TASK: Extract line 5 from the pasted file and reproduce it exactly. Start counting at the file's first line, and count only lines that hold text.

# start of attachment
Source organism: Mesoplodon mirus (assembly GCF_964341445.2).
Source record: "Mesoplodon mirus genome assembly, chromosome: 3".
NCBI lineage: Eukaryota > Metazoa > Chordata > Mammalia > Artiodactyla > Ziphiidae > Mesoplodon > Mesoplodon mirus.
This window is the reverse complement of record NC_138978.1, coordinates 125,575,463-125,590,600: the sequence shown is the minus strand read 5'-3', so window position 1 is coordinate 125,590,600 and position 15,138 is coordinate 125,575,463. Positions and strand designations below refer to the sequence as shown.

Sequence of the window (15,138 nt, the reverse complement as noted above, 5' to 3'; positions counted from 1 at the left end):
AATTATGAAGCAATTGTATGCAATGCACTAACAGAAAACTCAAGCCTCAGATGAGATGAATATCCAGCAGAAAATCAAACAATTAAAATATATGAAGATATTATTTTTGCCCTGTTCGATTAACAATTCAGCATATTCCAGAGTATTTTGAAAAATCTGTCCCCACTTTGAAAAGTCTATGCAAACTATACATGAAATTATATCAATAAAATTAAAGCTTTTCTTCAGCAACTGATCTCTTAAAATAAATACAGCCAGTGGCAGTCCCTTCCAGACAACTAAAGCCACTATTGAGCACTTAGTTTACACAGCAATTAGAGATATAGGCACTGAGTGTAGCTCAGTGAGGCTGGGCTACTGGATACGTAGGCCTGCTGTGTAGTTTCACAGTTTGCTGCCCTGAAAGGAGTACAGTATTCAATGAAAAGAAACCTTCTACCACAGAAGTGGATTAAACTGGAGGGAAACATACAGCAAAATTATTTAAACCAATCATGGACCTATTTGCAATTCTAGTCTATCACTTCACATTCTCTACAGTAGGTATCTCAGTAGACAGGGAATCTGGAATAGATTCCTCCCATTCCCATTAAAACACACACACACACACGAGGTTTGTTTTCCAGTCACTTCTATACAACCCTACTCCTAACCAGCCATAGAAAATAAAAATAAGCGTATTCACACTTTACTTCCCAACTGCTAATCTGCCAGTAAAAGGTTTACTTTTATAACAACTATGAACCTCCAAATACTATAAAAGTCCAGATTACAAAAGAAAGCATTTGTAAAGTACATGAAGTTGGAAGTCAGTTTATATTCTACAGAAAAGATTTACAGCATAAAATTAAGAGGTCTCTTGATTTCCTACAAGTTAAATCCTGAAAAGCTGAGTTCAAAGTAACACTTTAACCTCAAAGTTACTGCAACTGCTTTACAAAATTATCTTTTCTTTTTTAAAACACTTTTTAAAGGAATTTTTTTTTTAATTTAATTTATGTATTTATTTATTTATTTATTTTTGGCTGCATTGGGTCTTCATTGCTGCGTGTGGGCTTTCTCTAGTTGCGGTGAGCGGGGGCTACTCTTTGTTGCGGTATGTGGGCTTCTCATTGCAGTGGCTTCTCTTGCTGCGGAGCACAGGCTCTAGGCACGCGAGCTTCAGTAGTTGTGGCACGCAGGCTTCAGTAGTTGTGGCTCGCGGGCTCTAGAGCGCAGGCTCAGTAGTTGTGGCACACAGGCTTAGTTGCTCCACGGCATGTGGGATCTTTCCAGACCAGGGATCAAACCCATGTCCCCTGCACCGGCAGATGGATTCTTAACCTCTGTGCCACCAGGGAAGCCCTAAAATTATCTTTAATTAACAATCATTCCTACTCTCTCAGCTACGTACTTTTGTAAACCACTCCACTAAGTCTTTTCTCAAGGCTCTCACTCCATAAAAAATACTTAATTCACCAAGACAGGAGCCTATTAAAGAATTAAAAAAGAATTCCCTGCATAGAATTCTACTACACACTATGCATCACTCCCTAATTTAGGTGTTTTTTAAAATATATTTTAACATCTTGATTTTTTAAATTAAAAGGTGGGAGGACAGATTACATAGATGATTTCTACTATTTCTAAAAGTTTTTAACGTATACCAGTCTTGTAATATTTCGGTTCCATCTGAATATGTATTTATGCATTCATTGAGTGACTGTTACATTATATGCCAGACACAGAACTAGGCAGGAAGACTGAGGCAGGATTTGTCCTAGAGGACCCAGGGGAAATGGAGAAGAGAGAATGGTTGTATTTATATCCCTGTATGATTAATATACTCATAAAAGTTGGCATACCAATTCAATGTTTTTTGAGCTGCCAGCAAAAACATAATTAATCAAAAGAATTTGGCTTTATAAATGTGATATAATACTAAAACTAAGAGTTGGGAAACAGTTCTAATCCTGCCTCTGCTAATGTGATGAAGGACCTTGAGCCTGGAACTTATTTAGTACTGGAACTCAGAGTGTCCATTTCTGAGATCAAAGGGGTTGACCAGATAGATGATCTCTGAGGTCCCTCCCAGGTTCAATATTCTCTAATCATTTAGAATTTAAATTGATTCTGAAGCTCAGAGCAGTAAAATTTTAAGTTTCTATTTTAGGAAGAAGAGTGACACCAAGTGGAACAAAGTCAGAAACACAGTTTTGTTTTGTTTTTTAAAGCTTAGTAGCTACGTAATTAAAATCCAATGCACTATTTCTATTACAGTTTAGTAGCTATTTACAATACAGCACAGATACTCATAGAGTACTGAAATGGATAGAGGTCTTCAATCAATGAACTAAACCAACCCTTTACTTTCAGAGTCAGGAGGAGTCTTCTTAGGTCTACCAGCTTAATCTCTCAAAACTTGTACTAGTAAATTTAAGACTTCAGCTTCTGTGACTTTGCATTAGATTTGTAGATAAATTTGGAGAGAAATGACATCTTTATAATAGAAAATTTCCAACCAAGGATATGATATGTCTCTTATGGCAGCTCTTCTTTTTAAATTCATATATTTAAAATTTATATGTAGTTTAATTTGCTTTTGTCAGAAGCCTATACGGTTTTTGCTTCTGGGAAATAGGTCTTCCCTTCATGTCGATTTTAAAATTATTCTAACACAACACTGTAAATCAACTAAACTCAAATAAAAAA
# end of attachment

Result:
Sequence of the window (15,138 nt, the reverse complement as noted above, 5' to 3'; positions counted from 1 at the left end):